Legalized Sports Gambling Is a Bad Bet

Pete Rose Defamation Lawsuit

Almost 100 years ago, eight Chicago White Sox players were given lifetime bans from Major League Baseball for consorting with gamblers to throw the 1919 World Series. Seventy years later, baseball's all-time hits leader, Pete Rose, was similarly banned for purportedly betting on his own team—to win, no less.

Today, something far more sinister than either of those scandals is taking place, yet the elected officials responsible for protecting the public welfare blindly whistle past the graveyard, focused more on how they can profit off their constituents. Just as they previously did with Power Ball jackpots and similar lottery schemes, today's politicians are primed to once again use the lure of easy money through gambling to pad their political coffers, regardless of the clear and present dangers that await their reckless rush to legalize sports betting.

In order to properly grasp this dereliction of duty, it's important to understand the background of what's taking place.

There's a quickly growing trend in which major league sports teams focus on "rebuilding" when they feel they  aren't able to compete for the championship. This "rebuilding" comes in the form of subtly angling for top draft picks, which are inanely awarded to the teams with the worst records. In other words, teams that are not among the best in the league increasingly find it more beneficial to lose games than to win.

But the players on the field aren't the ones making a mockery of the competition. That's happening at the ownership/executive level, where coaches are being directed to essentially throw games by subtle decisions like keeping stars and otherwise useful players on the bench with minor "injuries" or even for arbitrary "rest." They also make a point of regularly fielding sub-optimal lineups under the guise of "getting a look" at more marginal players.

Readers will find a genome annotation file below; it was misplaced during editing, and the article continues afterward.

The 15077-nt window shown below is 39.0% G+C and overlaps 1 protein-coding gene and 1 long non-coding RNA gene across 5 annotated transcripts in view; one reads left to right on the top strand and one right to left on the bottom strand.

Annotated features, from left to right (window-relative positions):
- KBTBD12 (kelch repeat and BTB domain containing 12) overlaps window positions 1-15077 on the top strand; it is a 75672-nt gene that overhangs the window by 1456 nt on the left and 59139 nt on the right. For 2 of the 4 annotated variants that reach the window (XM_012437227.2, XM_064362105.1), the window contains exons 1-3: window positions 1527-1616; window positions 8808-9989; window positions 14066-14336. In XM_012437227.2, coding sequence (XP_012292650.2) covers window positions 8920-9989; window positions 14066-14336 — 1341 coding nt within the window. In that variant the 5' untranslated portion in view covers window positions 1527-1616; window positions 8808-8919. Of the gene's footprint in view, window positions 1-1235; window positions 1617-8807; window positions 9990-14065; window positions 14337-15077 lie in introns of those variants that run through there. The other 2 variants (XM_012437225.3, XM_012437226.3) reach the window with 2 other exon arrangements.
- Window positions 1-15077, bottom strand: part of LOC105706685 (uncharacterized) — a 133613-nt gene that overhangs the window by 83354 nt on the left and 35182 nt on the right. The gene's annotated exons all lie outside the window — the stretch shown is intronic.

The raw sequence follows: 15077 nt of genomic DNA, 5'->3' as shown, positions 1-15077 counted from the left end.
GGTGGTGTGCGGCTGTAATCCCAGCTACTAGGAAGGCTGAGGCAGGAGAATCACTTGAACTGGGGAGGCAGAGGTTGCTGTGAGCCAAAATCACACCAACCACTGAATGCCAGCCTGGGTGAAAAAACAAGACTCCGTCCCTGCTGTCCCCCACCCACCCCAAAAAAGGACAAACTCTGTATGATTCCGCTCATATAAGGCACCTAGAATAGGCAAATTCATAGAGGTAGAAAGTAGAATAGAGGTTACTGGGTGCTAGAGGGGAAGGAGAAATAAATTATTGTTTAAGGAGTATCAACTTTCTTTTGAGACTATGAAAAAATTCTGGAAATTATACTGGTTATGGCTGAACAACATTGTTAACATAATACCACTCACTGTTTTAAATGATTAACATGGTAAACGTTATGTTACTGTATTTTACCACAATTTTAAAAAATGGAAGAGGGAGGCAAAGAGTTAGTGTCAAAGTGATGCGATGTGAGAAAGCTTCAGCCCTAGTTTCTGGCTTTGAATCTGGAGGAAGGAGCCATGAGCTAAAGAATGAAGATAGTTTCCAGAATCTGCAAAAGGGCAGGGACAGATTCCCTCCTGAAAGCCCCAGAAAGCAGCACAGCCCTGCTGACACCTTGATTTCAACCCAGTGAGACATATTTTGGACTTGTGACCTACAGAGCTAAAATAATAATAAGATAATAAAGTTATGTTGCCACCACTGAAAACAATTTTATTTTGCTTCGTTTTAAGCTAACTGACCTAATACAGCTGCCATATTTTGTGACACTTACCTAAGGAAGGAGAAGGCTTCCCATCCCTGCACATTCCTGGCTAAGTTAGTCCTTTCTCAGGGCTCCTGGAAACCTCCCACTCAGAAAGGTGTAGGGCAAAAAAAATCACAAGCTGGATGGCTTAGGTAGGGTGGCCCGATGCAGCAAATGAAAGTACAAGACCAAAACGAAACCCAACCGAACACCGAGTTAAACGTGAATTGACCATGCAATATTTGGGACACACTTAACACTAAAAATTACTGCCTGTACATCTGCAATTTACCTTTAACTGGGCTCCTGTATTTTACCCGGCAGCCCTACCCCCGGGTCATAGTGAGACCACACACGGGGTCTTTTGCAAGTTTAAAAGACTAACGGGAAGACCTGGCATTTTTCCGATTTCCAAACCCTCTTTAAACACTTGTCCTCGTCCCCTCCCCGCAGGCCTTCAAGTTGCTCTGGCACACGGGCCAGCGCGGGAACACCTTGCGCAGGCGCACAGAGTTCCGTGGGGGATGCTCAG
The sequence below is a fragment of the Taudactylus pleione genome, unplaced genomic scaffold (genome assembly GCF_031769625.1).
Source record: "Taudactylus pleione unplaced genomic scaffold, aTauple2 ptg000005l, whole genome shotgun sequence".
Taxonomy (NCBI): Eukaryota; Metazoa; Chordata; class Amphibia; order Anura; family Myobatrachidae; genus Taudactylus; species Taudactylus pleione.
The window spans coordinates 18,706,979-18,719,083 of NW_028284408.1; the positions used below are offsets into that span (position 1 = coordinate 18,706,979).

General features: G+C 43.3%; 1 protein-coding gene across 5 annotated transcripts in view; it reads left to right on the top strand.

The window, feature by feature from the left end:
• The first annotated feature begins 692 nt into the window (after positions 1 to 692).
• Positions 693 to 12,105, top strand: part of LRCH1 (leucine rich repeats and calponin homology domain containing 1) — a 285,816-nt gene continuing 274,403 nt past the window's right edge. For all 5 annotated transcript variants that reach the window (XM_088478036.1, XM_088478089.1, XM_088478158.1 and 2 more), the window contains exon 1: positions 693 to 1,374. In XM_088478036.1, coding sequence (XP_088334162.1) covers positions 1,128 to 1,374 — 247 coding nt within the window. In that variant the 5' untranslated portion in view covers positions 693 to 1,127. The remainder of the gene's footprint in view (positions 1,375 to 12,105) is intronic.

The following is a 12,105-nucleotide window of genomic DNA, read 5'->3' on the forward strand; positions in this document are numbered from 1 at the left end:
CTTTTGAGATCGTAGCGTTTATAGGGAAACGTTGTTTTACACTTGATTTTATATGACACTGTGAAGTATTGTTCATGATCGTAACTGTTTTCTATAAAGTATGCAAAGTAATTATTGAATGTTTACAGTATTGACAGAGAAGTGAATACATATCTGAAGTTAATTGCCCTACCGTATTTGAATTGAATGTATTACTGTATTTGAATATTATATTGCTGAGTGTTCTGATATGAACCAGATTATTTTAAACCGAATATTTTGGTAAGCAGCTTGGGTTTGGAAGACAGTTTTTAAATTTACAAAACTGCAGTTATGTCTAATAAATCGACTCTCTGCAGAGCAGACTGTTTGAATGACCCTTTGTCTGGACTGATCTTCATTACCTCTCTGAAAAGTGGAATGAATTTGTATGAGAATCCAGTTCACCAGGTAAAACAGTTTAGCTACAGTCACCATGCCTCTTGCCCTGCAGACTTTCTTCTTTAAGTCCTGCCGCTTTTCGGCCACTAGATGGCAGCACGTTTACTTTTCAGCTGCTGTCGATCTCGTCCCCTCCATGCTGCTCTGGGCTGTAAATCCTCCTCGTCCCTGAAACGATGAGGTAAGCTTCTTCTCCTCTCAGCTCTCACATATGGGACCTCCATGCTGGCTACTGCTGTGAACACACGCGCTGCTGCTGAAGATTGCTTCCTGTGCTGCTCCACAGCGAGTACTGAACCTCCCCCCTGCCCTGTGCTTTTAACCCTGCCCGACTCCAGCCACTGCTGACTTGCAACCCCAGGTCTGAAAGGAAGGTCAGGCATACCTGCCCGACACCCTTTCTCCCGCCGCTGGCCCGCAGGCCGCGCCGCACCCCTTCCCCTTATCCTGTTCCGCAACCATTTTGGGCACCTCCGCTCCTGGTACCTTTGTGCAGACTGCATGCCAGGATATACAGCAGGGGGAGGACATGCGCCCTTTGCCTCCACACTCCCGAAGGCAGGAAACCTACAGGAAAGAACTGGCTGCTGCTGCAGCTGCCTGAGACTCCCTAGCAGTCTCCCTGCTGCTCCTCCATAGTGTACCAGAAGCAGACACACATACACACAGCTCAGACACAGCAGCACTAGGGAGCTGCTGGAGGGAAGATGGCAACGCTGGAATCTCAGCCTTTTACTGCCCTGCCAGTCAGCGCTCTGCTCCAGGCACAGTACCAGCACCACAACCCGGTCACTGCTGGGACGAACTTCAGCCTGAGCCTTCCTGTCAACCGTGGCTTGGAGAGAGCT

With arguably a third of the teams at any one time more interested in "rebuilding" than competing, that means over half the regular-season games being played involve at least one team organizationally taking a dive, as a tsunami of "tanking" washes over our major sports leagues (Major League Baseball, National Football League, National Basketball Association, National Hockey League). The maneuvers related to this tanking are often accompanied by comments along the lines of "because there is nothing to play for." Of course, this really means because there is nothing to win for, yet plenty to lose for.

When the U.S. Supreme Court struck down a federal law prohibiting sports gambling in May, it opened the door for wagering on sports to be legalized on a state-by-state basis. With many state and local governments strapped for the cash needed to fund their ever- increasing array of spending projects, it's not surprising that the knee-jerk inclination is to "get a piece of the action." We see the same thing occurring as states increasingly move to legalize—and tax—the dubious practice of growing and selling marijuana.

Against this absurd backdrop, state legislators around the country are suddenly racing to legalize wagering on games that lack competitive integrity for the unwitting public whose interests they've been trusted to protect. Would legislators in retrospect excitedly encourage fans to bet on the 1919 World Series? Of course not. Why? Because the purity of the competition was severely compromised. So why would they be so enthusiastically supporting increased access to gambling now?